Etymology
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acclaim (n.)
"act of acclaiming, a shout of joy," 1667 (in Milton), from acclaim (v.).
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acclamation (n.)

1540s, "act of shouting or applauding in approval," from Latin acclamationem (nominative acclamatio) "a calling, exclamation, shout of approval," noun of action from past-participle stem of acclamare "to call to, cry out at, shout approval or disapproval of," from assimilated form of ad "to, toward" (see ad-) + clamare "cry out" (from PIE root *kele- (2) "to shout"). As a method of spontaneous approval of resolutions, etc., by unanimous voice vote, by 1801, probably from the French Revolution.

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acclimate (v.)

1792, "habituate (something) to a new climate," from French acclimater, verb formed from à "to" (see ad-) + climat (see climate). Intransitive sense "adapt to a new climate" is from 1861. Related: Acclimated; acclimating. The extended form acclimatize is now more common in the older sense of this word (generally in reference to plants or animals), leaving to this word the intransitive sense, which more often refers to humans.

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acclimation (n.)
1826, noun of action from acclimate, "by form-assoc. with words like narrate, narration, in which -ate is a vbl. ending: in acclimate it is part of the stem" [OED]. The word is attested earlier in German and French. Coleridge has acclimatement (1823), which also is found earlier in French.
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acclimatization (n.)
"modification of a living thing to allow it to endure in a foreign climate," 1830, noun of action from acclimate. There is or was a tendency to use this word in reference to animals and plants and acclimation of humans.
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acclimatize (v.)

1824, "modify a living thing to suit a foreign climate" (transitive); see acclimate + -ize. A more recent formation than acclimate and generally replacing it in this sense. Related: Acclimatized; acclimatizing. Simple climatize is attested from 1826 as "inure (a living thing) to a climate."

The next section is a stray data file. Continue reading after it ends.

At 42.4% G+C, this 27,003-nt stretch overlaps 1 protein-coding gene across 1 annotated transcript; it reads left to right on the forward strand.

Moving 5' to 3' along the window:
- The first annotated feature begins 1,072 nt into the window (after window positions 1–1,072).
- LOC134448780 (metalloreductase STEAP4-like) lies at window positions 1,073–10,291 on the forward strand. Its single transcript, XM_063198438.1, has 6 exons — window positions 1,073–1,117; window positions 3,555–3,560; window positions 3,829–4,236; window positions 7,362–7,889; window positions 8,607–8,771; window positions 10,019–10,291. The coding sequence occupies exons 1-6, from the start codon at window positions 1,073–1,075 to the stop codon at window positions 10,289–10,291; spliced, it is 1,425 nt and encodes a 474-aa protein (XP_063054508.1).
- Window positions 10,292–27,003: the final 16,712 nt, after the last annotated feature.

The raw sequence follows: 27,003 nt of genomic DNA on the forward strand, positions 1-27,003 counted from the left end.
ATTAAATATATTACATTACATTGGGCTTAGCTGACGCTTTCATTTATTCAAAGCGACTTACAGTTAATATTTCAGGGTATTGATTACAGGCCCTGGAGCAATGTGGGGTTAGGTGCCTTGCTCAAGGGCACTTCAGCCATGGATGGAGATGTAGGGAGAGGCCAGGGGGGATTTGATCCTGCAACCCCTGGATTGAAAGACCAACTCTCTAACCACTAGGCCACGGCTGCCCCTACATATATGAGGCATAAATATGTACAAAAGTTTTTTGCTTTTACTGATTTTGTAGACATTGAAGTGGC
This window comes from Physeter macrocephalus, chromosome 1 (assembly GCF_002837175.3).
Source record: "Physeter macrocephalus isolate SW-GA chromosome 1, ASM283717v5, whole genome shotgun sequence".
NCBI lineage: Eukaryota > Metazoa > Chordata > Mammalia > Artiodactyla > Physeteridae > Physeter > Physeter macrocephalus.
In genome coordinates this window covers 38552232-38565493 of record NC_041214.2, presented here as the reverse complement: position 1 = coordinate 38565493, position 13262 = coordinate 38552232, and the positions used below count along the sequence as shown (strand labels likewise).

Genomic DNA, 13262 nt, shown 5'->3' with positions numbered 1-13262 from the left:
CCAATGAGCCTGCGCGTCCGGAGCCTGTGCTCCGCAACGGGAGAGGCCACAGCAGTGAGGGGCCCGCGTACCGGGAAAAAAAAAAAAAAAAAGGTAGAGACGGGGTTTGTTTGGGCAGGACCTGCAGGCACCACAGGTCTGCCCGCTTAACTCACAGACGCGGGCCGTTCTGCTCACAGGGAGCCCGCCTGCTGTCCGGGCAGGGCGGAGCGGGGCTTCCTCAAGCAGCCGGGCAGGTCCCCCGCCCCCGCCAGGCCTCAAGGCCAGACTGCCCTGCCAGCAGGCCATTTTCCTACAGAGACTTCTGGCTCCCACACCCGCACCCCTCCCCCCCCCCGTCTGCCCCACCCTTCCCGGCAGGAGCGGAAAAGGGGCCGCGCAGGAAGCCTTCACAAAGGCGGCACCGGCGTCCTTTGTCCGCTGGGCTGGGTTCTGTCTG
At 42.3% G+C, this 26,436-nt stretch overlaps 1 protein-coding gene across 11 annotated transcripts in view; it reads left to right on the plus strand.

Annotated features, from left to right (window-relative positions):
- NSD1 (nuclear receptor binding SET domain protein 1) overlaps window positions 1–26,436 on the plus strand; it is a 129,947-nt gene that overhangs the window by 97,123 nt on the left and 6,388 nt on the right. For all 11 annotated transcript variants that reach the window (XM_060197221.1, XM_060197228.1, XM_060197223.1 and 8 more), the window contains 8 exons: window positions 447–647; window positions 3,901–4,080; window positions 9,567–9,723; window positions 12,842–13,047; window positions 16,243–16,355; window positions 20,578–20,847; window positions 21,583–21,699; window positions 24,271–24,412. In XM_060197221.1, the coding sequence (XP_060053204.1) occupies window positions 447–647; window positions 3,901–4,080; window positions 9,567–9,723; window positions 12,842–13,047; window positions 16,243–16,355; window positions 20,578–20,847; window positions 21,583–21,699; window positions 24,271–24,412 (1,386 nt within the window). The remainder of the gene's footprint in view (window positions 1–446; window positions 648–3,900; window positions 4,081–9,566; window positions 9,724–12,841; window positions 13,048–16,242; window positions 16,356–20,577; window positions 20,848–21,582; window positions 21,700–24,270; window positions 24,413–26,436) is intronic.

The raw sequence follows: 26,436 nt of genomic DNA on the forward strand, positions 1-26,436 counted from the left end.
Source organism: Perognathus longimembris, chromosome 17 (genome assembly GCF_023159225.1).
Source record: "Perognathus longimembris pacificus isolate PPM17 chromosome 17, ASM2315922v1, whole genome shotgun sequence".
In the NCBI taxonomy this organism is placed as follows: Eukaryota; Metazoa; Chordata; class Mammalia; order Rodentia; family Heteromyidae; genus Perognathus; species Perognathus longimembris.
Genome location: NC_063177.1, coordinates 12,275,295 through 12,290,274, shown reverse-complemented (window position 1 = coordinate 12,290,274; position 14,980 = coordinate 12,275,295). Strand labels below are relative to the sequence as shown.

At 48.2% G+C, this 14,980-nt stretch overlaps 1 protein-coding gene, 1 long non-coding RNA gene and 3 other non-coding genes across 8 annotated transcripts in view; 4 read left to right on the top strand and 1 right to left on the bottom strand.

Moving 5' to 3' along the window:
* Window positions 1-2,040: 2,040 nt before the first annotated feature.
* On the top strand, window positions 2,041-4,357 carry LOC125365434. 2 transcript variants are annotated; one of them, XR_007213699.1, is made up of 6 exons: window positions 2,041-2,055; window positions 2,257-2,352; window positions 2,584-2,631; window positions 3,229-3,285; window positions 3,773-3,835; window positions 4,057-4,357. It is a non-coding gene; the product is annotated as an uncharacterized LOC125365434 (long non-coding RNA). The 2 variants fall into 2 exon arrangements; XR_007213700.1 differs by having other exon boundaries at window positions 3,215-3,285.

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acclinal (adj.)

in geology, "leaning against," as one stratum of rock against another, both turned up at an angle, 1837, from Latin acclinis "leaning on or against," related to acclinare "to lean on or against," from assimilated form of ad "to, upon" (see ad-) + clinare "to bend" (from PIE *klein-, suffixed form of root *klei- "to lean").

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acclivity (n.)
Origin and meaning of acclivity

"upward slope of ground," 1610s, from Latin acclivitatem (nominative acclivitas) "an ascending direction, rising grade, upward steepness," from acclivis "mounting upwards, ascending," from ad "to, up to" (see ad-) + clivus "hill, a slope" (from PIE *klei-wo-, suffixed form of root *klei- "to lean").

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accolade (n.)

1620s, "an embrace about the neck then the tapping of a sword on the shoulders to confer knighthood," from French accolade "an embrace, a kiss" (16c.), from Provençal acolada or Italian accollata, ultimately from noun use of a fem. past participle of Vulgar Latin *accollare "to embrace around the neck," from Latin ad "to" (see ad-) + collum "neck" (compare collar (n.)), from PIE root *kwel- (1) "revolve, move round." Also see -ade.

The extended meaning "praise, award" is by 1851. The earlier form of the word in English was accoll (mid-14c.), from Old French acolee "an embrace, kiss, especially that given to a new-made knight," a noun use of the past participle of the verb acoler. The French noun in the 16c. was altered to accolade, with the foreign suffix, and English followed suit.

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accommodate (v.)

1530s, "fit one thing to another," from Latin accomodatus "suitable, fit, appropriate to," past participle of accomodare "make fit, make fit for, adapt, fit one thing to another," from ad "to" (see ad-) + commodare "make fit," from commodus ""proper, fit, appropriate, convenient, satisfactory," from com-, here as an intensive prefix (see com-), + modus "measure, manner" (from PIE root *med- "take appropriate measures").

From late 16c. as "make suitable," also "furnish (someone) with what is wanted," especially "furnish with suitable room and comfort" (1712). Related: Accommodated; accommodating.

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